There is nothing romantic about it....brine the bird & roti the bird with limited & mild smoke...it is work & there are easier ways....what's more , it is actually more work than some other methods.....but it tastes better than any method, bar none, and is almost impossible to mess up.  You won't regret it.

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Foster can now "drop the mic."  8)
Title: Re: Basic rotisserie vs not-rotisserie question re: TURKEY
Post by: addicted-to-smoke on November 11, 2017, 06:44:15 AM
I'd still want to brine and rotisserie however.

Yes, and now I'm entertaining basket ideas. Again. But I don't necessarily want to "tumble" food nor clamp it too tightly.

Bought a frozen duck on a lark (see what I did there ... ) the other day. I think it's 7lbs. Or was it $7, I forget. May or may not cook it ahead of Thanksgiving. i don't want to avoid it but the duck is another subject (see what I did there ... )
Title: Re: Basic rotisserie vs not-rotisserie question re: TURKEY
Post by: SMOKE FREAK on November 12, 2017, 09:07:09 AM
I have never span (spinned?) a turkey but when I do chickens I fill them up with herbs and lemons/limes...Then I plug the opening with an onion...Turns out great...But it's gonna take a big friggin onion to plug up a turkey...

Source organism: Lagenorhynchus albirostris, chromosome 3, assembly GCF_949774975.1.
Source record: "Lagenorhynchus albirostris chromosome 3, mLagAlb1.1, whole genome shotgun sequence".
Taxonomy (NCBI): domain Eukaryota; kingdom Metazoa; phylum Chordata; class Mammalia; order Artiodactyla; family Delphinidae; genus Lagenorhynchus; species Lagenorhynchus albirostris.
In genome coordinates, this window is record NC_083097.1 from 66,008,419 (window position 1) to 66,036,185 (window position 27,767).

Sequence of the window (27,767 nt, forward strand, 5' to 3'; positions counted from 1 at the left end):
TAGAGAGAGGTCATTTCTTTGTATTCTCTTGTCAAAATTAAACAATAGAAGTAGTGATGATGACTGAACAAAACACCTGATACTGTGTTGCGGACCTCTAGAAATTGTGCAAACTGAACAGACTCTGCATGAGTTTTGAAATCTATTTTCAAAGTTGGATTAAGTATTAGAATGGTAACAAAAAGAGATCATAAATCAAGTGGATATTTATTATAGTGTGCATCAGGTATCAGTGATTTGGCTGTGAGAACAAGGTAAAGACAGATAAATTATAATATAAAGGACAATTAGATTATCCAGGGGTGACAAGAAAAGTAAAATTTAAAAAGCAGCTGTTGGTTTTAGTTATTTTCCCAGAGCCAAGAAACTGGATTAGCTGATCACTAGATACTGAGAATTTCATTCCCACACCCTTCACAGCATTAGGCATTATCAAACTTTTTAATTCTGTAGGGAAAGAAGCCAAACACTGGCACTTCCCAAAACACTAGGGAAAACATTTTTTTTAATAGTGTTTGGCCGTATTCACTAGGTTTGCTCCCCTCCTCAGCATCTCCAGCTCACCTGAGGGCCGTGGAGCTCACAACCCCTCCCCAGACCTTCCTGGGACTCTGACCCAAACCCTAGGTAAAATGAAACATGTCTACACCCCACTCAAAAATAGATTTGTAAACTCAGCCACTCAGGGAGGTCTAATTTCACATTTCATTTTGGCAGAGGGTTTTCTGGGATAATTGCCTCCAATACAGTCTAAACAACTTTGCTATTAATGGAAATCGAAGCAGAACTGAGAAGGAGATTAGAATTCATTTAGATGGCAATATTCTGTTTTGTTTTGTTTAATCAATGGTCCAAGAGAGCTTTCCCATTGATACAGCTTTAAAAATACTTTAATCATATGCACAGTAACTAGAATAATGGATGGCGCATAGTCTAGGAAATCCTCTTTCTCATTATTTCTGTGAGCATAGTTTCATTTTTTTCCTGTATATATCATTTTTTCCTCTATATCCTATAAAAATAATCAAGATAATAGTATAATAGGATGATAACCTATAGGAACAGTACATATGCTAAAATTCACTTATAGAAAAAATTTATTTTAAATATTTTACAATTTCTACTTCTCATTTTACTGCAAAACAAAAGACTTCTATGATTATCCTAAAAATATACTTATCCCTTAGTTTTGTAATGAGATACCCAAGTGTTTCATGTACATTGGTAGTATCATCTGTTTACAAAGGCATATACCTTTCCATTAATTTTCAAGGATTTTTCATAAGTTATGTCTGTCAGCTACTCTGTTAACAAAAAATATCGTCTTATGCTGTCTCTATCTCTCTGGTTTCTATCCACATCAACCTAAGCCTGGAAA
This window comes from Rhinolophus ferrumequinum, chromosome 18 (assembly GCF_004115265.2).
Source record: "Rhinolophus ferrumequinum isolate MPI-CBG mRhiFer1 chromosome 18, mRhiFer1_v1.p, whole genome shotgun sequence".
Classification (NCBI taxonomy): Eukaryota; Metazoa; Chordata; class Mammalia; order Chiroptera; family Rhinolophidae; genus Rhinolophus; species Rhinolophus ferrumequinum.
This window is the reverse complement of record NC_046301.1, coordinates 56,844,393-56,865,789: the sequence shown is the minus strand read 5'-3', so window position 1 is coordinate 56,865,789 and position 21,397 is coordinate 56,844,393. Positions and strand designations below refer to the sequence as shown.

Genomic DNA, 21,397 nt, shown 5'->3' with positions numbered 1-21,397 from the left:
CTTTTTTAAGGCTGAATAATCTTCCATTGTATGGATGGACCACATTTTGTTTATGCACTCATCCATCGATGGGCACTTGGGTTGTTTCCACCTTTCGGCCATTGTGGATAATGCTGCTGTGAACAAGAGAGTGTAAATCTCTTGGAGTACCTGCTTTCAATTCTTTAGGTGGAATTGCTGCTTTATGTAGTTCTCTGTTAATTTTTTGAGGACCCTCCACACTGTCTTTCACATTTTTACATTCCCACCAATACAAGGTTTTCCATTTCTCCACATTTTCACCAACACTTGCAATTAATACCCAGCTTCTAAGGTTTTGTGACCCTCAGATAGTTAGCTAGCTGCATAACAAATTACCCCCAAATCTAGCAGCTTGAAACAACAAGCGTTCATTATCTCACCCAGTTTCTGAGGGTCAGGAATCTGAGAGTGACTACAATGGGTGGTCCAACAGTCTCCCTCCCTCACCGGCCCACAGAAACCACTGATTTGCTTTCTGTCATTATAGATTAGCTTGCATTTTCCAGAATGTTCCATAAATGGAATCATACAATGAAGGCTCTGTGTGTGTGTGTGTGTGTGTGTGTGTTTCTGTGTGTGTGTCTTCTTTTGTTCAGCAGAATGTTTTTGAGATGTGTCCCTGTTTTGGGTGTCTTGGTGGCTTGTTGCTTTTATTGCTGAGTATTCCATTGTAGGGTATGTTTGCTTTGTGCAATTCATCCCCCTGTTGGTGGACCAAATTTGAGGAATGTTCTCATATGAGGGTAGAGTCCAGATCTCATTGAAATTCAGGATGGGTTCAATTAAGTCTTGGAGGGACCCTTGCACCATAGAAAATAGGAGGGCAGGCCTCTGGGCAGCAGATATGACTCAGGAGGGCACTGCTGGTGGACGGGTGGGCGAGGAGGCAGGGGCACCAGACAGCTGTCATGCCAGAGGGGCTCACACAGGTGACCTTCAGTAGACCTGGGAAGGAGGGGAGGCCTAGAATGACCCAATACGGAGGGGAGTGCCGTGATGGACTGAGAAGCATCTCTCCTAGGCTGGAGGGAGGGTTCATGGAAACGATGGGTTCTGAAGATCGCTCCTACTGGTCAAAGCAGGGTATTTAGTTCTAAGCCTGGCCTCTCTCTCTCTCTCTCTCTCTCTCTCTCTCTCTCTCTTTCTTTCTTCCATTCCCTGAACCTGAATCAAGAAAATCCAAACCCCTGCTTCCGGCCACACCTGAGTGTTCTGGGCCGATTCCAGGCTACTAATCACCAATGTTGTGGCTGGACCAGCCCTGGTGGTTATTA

Title: Re: Basic rotisserie vs not-rotisserie question re: TURKEY
Post by: Mkrause on November 12, 2017, 10:18:50 AM
This thread has solidified my need to do a roti turkey for thanksgiving on my ssp... any recommendations on a roti? Weber? Those cheap ones on Amazon? Anyone looking to get rid of one that can get to me quickly?

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Title: Re: Basic rotisserie vs not-rotisserie question re: TURKEY
Post by: iCARRY on November 12, 2017, 12:01:53 PM
Cajun bandit. Coupon code turkey10 will save you 10%.


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Title: Re: Basic rotisserie vs not-rotisserie question re: TURKEY
Post by: Mike in Roseville on November 12, 2017, 07:03:57 PM

Cajun bandit. Coupon code turkey10 will save you 10%.


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^^^^
This


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Title: Re: Basic rotisserie vs not-rotisserie question re: TURKEY